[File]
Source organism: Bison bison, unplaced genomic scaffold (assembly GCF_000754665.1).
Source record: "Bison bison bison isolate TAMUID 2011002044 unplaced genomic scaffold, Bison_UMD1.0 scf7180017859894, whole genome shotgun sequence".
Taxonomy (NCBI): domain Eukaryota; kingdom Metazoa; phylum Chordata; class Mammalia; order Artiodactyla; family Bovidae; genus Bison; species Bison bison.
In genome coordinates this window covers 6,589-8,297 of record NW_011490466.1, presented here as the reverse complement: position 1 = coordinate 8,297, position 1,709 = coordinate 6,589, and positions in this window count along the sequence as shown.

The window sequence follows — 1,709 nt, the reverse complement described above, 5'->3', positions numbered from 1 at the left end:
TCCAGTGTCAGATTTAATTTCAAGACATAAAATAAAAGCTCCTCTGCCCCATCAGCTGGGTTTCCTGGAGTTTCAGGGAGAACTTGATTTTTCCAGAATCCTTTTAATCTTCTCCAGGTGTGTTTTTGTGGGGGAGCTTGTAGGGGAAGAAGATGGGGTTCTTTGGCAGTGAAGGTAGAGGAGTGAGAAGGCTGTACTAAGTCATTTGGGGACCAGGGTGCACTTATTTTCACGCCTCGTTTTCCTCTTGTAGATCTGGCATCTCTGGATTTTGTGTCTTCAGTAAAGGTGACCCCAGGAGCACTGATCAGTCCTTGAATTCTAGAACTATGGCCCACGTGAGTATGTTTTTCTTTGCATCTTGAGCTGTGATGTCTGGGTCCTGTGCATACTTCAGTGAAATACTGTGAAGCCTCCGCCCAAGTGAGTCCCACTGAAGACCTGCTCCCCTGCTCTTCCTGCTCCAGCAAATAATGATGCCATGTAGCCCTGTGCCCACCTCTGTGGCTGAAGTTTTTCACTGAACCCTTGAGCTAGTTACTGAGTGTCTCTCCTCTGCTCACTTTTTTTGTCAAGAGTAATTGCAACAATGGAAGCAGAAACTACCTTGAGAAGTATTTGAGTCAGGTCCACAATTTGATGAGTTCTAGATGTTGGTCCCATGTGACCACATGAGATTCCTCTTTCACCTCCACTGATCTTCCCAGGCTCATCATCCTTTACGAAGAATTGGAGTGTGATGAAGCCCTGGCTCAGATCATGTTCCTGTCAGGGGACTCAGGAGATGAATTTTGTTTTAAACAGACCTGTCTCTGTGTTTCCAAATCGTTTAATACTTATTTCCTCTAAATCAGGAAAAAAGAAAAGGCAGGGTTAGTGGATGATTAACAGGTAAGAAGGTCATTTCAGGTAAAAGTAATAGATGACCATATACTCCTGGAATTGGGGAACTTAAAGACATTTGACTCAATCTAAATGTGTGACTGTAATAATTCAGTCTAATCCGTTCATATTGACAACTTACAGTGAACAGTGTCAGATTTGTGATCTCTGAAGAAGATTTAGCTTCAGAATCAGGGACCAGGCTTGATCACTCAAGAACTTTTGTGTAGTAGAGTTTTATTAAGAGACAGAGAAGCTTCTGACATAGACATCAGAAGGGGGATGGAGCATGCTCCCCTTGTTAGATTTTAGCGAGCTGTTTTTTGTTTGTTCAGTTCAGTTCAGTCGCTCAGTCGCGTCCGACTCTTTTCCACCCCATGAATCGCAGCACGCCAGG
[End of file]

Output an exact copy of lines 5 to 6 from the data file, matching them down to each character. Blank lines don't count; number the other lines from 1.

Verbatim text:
The window sequence follows — 1,709 nt, the reverse complement described above, 5'->3', positions numbered from 1 at the left end:
TCCAGTGTCAGATTTAATTTCAAGACATAAAATAAAAGCTCCTCTGCCCCATCAGCTGGGTTTCCTGGAGTTTCAGGGAGAACTTGATTTTTCCAGAATCCTTTTAATCTTCTCCAGGTGTGTTTTTGTGGGGGAGCTTGTAGGGGAAGAAGATGGGGTTCTTTGGCAGTGAAGGTAGAGGAGTGAGAAGGCTGTACTAAGTCATTTGGGGACCAGGGTGCACTTATTTTCACGCCTCGTTTTCCTCTTGTAGATCTGGCATCTCTGGATTTTGTGTCTTCAGTAAAGGTGACCCCAGGAGCACTGATCAGTCCTTGAATTCTAGAACTATGGCCCACGTGAGTATGTTTTTCTTTGCATCTTGAGCTGTGATGTCTGGGTCCTGTGCATACTTCAGTGAAATACTGTGAAGCCTCCGCCCAAGTGAGTCCCACTGAAGACCTGCTCCCCTGCTCTTCCTGCTCCAGCAAATAATGATGCCATGTAGCCCTGTGCCCACCTCTGTGGCTGAAGTTTTTCACTGAACCCTTGAGCTAGTTACTGAGTGTCTCTCCTCTGCTCACTTTTTTTGTCAAGAGTAATTGCAACAATGGAAGCAGAAACTACCTTGAGAAGTATTTGAGTCAGGTCCACAATTTGATGAGTTCTAGATGTTGGTCCCATGTGACCACATGAGATTCCTCTTTCACCTCCACTGATCTTCCCAGGCTCATCATCCTTTACGAAGAATTGGAGTGTGATGAAGCCCTGGCTCAGATCATGTTCCTGTCAGGGGACTCAGGAGATGAATTTTGTTTTAAACAGACCTGTCTCTGTGTTTCCAAATCGTTTAATACTTATTTCCTCTAAATCAGGAAAAAAGAAAAGGCAGGGTTAGTGGATGATTAACAGGTAAGAAGGTCATTTCAGGTAAAAGTAATAGATGACCATATACTCCTGGAATTGGGGAACTTAAAGACATTTGACTCAATCTAAATGTGTGACTGTAATAATTCAGTCTAATCCGTTCATATTGACAACTTACAGTGAACAGTGTCAGATTTGTGATCTCTGAAGAAGATTTAGCTTCAGAATCAGGGACCAGGCTTGATCACTCAAGAACTTTTGTGTAGTAGAGTTTTATTAAGAGACAGAGAAGCTTCTGACATAGACATCAGAAGGGGGATGGAGCATGCTCCCCTTGTTAGATTTTAGCGAGCTGTTTTTTGTTTGTTCAGTTCAGTTCAGTCGCTCAGTCGCGTCCGACTCTTTTCCACCCCATGAATCGCAGCACGCCAGG